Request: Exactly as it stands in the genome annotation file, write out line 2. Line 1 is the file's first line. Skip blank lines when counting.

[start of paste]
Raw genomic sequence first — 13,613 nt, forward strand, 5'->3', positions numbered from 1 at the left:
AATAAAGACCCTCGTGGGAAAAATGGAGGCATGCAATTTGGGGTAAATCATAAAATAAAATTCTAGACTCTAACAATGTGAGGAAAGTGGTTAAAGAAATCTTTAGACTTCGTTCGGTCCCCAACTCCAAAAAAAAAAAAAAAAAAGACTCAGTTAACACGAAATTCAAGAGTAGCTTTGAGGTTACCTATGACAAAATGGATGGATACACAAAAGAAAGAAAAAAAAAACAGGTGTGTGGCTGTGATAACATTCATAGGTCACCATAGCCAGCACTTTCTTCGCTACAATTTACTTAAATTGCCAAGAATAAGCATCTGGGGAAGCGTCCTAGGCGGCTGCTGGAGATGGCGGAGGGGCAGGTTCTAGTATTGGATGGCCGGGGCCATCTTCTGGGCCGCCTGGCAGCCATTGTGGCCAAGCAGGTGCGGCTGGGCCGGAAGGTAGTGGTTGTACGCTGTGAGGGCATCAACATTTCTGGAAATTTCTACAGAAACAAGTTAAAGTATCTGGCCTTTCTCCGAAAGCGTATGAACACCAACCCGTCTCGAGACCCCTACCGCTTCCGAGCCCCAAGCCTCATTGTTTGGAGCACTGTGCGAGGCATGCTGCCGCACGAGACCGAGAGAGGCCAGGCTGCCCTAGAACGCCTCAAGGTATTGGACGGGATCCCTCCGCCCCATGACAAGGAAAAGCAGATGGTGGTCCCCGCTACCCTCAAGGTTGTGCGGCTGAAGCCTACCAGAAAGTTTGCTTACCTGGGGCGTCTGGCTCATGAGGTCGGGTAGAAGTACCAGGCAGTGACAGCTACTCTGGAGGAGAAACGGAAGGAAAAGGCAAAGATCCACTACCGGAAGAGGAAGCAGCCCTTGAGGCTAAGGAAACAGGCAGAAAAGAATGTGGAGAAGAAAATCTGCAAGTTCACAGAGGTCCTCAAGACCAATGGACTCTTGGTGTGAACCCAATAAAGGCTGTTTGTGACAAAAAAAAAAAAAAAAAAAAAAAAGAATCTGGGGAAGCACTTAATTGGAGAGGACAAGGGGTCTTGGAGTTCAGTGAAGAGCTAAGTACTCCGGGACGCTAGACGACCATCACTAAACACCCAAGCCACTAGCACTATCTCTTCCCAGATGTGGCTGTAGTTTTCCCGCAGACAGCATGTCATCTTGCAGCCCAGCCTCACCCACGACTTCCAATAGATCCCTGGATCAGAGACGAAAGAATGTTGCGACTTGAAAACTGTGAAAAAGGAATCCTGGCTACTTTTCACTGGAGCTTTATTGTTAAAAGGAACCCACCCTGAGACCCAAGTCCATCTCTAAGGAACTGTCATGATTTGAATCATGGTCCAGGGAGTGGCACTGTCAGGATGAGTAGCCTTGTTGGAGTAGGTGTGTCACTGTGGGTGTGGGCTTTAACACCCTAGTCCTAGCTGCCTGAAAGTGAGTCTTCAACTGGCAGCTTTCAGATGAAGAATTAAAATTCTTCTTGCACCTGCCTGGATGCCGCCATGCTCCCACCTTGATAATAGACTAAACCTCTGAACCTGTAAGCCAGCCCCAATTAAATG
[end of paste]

AATAAAGACCCTCGTGGGAAAAATGGAGGCATGCAATTTGGGGTAAATCATAAAATAAAATTCTAGACTCTAACAATGTGAGGAAAGTGGTTAAAGAAATCTTTAGACTTCGTTCGGTCCCCAACTCCAAAAAAAAAAAAAAAAAAGACTCAGTTAACACGAAATTCAAGAGTAGCTTTGAGGTTACCTATGACAAAATGGATGGATACACAAAAGAAAGAAAAAAAAAACAGGTGTGTGGCTGTGATAACATTCATAGGTCACCATAGCCAGCACTTTCTTCGCTACAATTTACTTAAATTGCCAAGAATAAGCATCTGGGGAAGCGTCCTAGGCGGCTGCTGGAGATGGCGGAGGGGCAGGTTCTAGTATTGGATGGCCGGGGCCATCTTCTGGGCCGCCTGGCAGCCATTGTGGCCAAGCAGGTGCGGCTGGGCCGGAAGGTAGTGGTTGTACGCTGTGAGGGCATCAACATTTCTGGAAATTTCTACAGAAACAAGTTAAAGTATCTGGCCTTTCTCCGAAAGCGTATGAACACCAACCCGTCTCGAGACCCCTACCGCTTCCGAGCCCCAAGCCTCATTGTTTGGAGCACTGTGCGAGGCATGCTGCCGCACGAGACCGAGAGAGGCCAGGCTGCCCTAGAACGCCTCAAGGTATTGGACGGGATCCCTCCGCCCCATGACAAGGAAAAGCAGATGGTGGTCCCCGCTACCCTCAAGGTTGTGCGGCTGAAGCCTACCAGAAAGTTTGCTTACCTGGGGCGTCTGGCTCATGAGGTCGGGTAGAAGTACCAGGCAGTGACAGCTACTCTGGAGGAGAAACGGAAGGAAAAGGCAAAGATCCACTACCGGAAGAGGAAGCAGCCCTTGAGGCTAAGGAAACAGGCAGAAAAGAATGTGGAGAAGAAAATCTGCAAGTTCACAGAGGTCCTCAAGACCAATGGACTCTTGGTGTGAACCCAATAAAGGCTGTTTGTGACAAAAAAAAAAAAAAAAAAAAAAAAGAATCTGGGGAAGCACTTAATTGGAGAGGACAAGGGGTCTTGGAGTTCAGTGAAGAGCTAAGTACTCCGGGACGCTAGACGACCATCACTAAACACCCAAGCCACTAGCACTATCTCTTCCCAGATGTGGCTGTAGTTTTCCCGCAGACAGCATGTCATCTTGCAGCCCAGCCTCACCCACGACTTCCAATAGATCCCTGGATCAGAGACGAAAGAATGTTGCGACTTGAAAACTGTGAAAAAGGAATCCTGGCTACTTTTCACTGGAGCTTTATTGTTAAAAGGAACCCACCCTGAGACCCAAGTCCATCTCTAAGGAACTGTCATGATTTGAATCATGGTCCAGGGAGTGGCACTGTCAGGATGAGTAGCCTTGTTGGAGTAGGTGTGTCACTGTGGGTGTGGGCTTTAACACCCTAGTCCTAGCTGCCTGAAAGTGAGTCTTCAACTGGCAGCTTTCAGATGAAGAATTAAAATTCTTCTTGCACCTGCCTGGATGCCGCCATGCTCCCACCTTGATAATAGACTAAACCTCTGAACCTGTAAGCCAGCCCCAATTAAATG